So it is not just a spectacular healing that brings Chinese people to the faith but also the care for one another observed by outsiders. Oblau notes that in his own experience, many attest to seeing the apparent commitment and care with which the church representatives keep visiting their members in the hospital. Such observations produce appreciation often leading to curiosity. Further, in China, family is important. The virtues of loyalty and love within the family are common. Yet rarely, if ever, does it extend out beyond the bounds of blood. What makes Christianity so attractive in China is the expansion of traditional family values to the extended family of the church. That people help each other though they are not blood relatives causes astonishment and admiration from outsiders. Even when prayers do not seem to bring immediate healing, those receiving prayer are often observed to experience a betterment of life. A spectacular recovery often gets people’s attention, but it is the care and familial bond among the faithful that makes Christianity attractive.
Oblau points to a holistic view of healing as a central of the Chinese church’s view of divine healing. It is never about a Holy Spirit whammy. Where everything is made right in a moment, almost magically, like the end of a Disney movie. God never works that way for we are all works in process. Pastors should also not work that way. It takes more than an a hand on your forehead with a strong shazam to bring wholeness. It takes community, not celebrity, to make people whole. This consumeristic, prepackaged, Amazon-shipped, view of healing that claims instantaneous cures without personal engagement and community involvement is a doctrinal virus in need of eradication. Divine healing can happen in a moment. The dead are raised. The lame walk. God moves in power and the sick are made whole. But that is not the end of the story, only the beginning, the start of a path to wholeness if one is willing to walk it.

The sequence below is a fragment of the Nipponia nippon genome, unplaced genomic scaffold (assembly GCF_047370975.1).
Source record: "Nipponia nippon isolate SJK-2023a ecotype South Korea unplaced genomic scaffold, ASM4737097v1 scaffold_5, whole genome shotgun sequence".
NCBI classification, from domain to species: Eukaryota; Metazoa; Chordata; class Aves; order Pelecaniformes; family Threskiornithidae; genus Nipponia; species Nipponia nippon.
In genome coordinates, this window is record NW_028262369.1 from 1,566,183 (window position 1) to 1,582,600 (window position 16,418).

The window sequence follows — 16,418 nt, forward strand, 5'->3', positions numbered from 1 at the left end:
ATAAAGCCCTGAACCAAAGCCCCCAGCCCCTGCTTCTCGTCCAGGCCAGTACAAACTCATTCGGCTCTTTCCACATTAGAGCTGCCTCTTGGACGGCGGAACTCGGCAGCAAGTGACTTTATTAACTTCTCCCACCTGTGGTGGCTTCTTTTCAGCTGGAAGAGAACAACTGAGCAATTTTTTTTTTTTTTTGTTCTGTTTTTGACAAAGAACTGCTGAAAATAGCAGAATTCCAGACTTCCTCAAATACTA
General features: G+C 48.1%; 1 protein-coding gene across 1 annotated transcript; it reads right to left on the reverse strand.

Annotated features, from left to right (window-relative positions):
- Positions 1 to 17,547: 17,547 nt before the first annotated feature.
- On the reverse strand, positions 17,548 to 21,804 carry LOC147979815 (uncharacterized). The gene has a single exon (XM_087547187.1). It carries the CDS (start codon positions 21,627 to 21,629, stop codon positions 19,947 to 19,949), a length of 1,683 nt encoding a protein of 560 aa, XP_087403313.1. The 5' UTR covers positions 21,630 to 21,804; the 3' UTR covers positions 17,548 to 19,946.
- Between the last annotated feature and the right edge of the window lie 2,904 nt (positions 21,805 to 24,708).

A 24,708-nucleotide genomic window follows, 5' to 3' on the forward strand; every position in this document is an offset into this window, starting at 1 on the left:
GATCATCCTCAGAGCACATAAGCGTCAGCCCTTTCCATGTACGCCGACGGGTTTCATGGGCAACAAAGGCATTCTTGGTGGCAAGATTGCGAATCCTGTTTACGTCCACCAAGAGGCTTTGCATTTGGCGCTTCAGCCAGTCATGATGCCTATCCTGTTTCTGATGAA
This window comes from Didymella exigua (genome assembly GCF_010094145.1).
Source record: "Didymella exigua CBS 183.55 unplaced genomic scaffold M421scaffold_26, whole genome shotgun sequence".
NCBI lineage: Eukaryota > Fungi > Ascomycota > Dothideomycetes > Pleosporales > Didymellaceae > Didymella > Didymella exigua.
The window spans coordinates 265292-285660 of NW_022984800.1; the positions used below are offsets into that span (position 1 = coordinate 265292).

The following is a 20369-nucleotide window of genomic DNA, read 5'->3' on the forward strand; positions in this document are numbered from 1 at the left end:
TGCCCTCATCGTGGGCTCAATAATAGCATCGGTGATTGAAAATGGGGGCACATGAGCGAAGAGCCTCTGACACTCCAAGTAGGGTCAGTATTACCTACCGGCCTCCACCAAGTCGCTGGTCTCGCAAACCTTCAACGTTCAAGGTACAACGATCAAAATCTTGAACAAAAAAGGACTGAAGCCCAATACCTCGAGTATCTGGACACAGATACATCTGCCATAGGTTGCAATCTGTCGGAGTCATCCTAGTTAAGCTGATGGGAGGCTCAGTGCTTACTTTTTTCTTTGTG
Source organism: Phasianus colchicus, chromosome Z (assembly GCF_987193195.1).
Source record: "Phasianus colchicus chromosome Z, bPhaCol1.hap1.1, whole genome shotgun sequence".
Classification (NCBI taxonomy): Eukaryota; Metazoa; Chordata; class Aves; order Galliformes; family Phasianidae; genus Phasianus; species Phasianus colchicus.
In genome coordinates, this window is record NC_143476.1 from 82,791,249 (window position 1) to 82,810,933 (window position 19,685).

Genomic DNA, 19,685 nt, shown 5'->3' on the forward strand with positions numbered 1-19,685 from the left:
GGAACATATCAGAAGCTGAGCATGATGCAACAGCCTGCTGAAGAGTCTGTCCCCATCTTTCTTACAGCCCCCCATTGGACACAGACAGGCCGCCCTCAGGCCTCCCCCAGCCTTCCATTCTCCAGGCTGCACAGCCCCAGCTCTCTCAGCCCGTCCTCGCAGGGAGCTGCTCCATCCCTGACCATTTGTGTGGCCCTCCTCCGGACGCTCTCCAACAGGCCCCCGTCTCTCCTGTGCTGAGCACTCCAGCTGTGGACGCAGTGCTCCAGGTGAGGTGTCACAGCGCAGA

The Chinese church understands that the gospel brings wholeness. The healing found in Christianity extends to all aspects of life; relational, physical, spiritual, emotional. Yet, this process happens as prayer, care, and the love of Christ are practiced in community. In this way, God’s healing power is experienced as love and care are actualized in terms of social support, nurturing human relationships, and improved living conditions. In this sense, healing is a process of unfolding wholeness. So in reality, a personally experienced health crisis, help received, and betterment felt (with or without full healing) becomes the starting point for the majority of converts in China’s churches.
In the next blog, we will look deeper into the Chinese church’s holistic view of healing. Also see our playlist on healing found on Remnant’s Youtube page
 Währisch-Oblau, interview, Shaanxi Province (1997).
 Währisch-Oblau, interview, Zhejiang Province (1991). These events took place during the Cultural Revolution, when all religious activities were officially banned.
 Areopagus: Magazine of the Tao Fong Shan Christian Centre (Advent 1993): 28.
 Währisch-Oblau, field notes (Feb. 1993).
 Währisch-Oblau, field notes, Shaanxi Province (1997).